March 2, 2021
Jenn Walker Wall is the founder of Work Wonders Careers where she helps people land new jobs and thrive at work. She’s also co-host of the Making Life Work Podcast. Previously, she worked at the Sloan School of Management at MIT as well as Harvard University and Massachusetts General Hospital, and is currently an Adjunct Instructor of Sociology at Lesley University. Review Jenn’s coaching offerings on the Work Wonders site.
How do you define a personal brand and why can it be hard to identify it?
For job seekers, a personal brand reflects both experience and personal values—which have to be clearly articulated. I think it can be daunting because we look around and branding seems to be the domain of companies, and it seems different when we’re talking about ourselves. We need to give ourselves permission to articulate what we want to be known for, what we’ve done, and what we can deliver.
What advice would you give to job applicants to stand out in a crowded field?
You can stand out by quickly identifying how you can be of help – how your experience and values can help organizations and be a service to others. In looking at a job listing, try to carefully assess what the needs may be and then highlight the skills you bring that might be most relevant.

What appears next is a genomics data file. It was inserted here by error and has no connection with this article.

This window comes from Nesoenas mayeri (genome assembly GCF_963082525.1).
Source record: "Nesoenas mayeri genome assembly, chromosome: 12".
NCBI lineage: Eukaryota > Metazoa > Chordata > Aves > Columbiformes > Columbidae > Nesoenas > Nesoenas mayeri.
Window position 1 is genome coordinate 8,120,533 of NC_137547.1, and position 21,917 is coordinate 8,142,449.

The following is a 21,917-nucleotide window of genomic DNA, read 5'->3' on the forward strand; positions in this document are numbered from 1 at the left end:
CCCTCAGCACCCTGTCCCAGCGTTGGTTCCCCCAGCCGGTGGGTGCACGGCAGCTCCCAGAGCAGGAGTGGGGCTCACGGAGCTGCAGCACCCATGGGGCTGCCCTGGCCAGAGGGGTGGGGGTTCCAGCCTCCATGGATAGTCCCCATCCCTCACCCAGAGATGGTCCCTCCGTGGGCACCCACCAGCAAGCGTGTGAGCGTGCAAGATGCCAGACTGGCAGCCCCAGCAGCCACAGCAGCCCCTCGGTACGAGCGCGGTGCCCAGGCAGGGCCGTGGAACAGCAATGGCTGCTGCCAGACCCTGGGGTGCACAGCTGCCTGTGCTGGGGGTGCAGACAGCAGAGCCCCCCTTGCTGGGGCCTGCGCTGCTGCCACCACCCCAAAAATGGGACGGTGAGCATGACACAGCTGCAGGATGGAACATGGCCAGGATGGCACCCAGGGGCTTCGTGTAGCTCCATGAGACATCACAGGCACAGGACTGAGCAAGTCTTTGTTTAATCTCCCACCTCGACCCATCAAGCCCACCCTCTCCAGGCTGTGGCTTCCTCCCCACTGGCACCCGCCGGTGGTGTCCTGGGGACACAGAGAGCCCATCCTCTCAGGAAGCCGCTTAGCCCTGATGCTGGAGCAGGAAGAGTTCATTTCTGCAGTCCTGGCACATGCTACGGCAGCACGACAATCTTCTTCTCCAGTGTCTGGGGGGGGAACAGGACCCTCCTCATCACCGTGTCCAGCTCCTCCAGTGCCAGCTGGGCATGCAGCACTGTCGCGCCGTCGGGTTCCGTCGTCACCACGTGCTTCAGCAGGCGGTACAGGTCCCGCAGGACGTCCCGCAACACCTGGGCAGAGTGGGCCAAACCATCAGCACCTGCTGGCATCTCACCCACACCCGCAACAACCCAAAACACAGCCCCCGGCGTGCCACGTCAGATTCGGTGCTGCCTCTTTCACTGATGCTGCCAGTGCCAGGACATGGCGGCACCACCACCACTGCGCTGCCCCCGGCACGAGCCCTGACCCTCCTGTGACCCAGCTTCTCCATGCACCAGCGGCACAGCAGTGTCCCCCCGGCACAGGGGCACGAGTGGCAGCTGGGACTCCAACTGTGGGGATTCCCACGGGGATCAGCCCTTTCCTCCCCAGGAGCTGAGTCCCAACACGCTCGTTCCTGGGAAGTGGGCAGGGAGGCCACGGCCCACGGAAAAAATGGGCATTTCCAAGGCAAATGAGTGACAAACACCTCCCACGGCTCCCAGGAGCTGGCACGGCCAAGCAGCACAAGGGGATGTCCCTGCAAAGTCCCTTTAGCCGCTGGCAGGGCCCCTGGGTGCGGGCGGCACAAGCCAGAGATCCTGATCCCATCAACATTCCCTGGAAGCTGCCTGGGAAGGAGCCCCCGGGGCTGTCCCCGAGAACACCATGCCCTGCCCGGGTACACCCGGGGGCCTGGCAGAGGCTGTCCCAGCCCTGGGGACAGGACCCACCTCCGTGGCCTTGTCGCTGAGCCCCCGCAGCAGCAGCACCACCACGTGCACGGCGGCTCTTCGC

How can we all enhance our personal brands?
Whether you’re just starting out or have many years of experience, try to determine what you’re good at and where you want to go—then also try to identify any parts of your brand that need refinement. In the last year we’ve all seen a lot of crises and if part of your experience is leading people through times of crisis and helping them align with others, then certainly speak to that and articulate it as part of your personal brand. Many of us are needing to reflect and re-align as a result of these challenging times.
How did you come to be a career strategist?
When I was in graduate school for sociology, my “day job” was hiring faculty. I loved it! I loved talking with people and learning about them. After graduation, I worked at MIT for a few years and my “side hustle” was helping to coach people on job search and resume strategy. I did that part-time for about four years and then went full-time almost three years ago.
What advice would you give to those interested in being an independent practitioner?
It’s very similar to what I tell job seekers: listen and understand what people need. And for everyone—job seekers and those seeking clients—get comfortable with rejection. You have to recognize that it’s part of the process—part of business. Then try to figure out who might say “yes” and look for those ideal clients.
Want to learn more? Save your seat for Communicating Your Value: Personal Branding for PR Pros – Wednesday, March 10th at 5 pm! Free for PRSA members – Register Now!
March 2, 2021
Denise Kaigler is an award-winning communications, marketing and brand strategist, and the founder and principal of MDK Brand Management, LLC. Among her many accomplishments, she is also the author of Forty Dollars and a Brand: How to Overcome Challenges, Defy the Odds, and Live Your Awesomeness. Check her website (http://mdkbrandmanagement.com) to see Denise’s coaching offerings.
How do you define a personal brand?
I like to say it’s what people say about you when you leave the room! And all of us really have the power to frame that narrative. It’s what we’re known for, the impression we give, our compelling story! It’s all that.